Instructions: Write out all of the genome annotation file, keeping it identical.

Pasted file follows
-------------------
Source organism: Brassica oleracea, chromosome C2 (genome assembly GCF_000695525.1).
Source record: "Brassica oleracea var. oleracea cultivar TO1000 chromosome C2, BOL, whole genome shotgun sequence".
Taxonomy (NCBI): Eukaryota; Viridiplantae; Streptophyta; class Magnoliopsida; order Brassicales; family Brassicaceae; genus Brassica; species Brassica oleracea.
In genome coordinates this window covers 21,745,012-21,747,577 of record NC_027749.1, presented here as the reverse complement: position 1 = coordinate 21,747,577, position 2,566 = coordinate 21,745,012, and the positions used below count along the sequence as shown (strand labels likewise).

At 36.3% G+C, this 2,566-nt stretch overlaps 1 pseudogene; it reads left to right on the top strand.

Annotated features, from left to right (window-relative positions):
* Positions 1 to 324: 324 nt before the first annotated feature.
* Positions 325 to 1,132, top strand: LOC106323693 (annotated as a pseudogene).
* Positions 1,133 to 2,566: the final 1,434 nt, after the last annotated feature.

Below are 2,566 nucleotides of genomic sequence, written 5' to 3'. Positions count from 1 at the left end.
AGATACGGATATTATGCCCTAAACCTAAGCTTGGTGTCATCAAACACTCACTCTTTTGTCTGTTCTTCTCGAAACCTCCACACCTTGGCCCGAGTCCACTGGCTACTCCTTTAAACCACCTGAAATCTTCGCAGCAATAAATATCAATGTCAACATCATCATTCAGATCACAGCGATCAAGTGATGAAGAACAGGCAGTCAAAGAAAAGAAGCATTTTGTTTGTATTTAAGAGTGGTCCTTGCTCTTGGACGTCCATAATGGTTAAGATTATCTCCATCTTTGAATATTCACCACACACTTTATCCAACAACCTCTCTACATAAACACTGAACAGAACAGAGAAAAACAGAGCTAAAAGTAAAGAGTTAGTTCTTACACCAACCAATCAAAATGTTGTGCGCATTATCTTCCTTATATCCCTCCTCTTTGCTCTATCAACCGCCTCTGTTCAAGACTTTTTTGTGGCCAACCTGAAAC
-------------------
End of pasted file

Source organism: Brassica oleracea, chromosome C2 (genome assembly GCF_000695525.1).
Source record: "Brassica oleracea var. oleracea cultivar TO1000 chromosome C2, BOL, whole genome shotgun sequence".
Taxonomy (NCBI): Eukaryota; Viridiplantae; Streptophyta; class Magnoliopsida; order Brassicales; family Brassicaceae; genus Brassica; species Brassica oleracea.
In genome coordinates this window covers 21,745,012-21,747,577 of record NC_027749.1, presented here as the reverse complement: position 1 = coordinate 21,747,577, position 2,566 = coordinate 21,745,012, and the positions used below count along the sequence as shown (strand labels likewise).

At 36.3% G+C, this 2,566-nt stretch overlaps 1 pseudogene; it reads left to right on the top strand.

Annotated features, from left to right (window-relative positions):
* Positions 1 to 324: 324 nt before the first annotated feature.
* Positions 325 to 1,132, top strand: LOC106323693 (annotated as a pseudogene).
* Positions 1,133 to 2,566: the final 1,434 nt, after the last annotated feature.

Below are 2,566 nucleotides of genomic sequence, written 5' to 3'. Positions count from 1 at the left end.
AGATACGGATATTATGCCCTAAACCTAAGCTTGGTGTCATCAAACACTCACTCTTTTGTCTGTTCTTCTCGAAACCTCCACACCTTGGCCCGAGTCCACTGGCTACTCCTTTAAACCACCTGAAATCTTCGCAGCAATAAATATCAATGTCAACATCATCATTCAGATCACAGCGATCAAGTGATGAAGAACAGGCAGTCAAAGAAAAGAAGCATTTTGTTTGTATTTAAGAGTGGTCCTTGCTCTTGGACGTCCATAATGGTTAAGATTATCTCCATCTTTGAATATTCACCACACACTTTATCCAACAACCTCTCTACATAAACACTGAACAGAACAGAGAAAAACAGAGCTAAAAGTAAAGAGTTAGTTCTTACACCAACCAATCAAAATGTTGTGCGCATTATCTTCCTTATATCCCTCCTCTTTGCTCTATCAACCGCCTCTGTTCAAGACTTTTTTGTGGCCAACCTGAAAC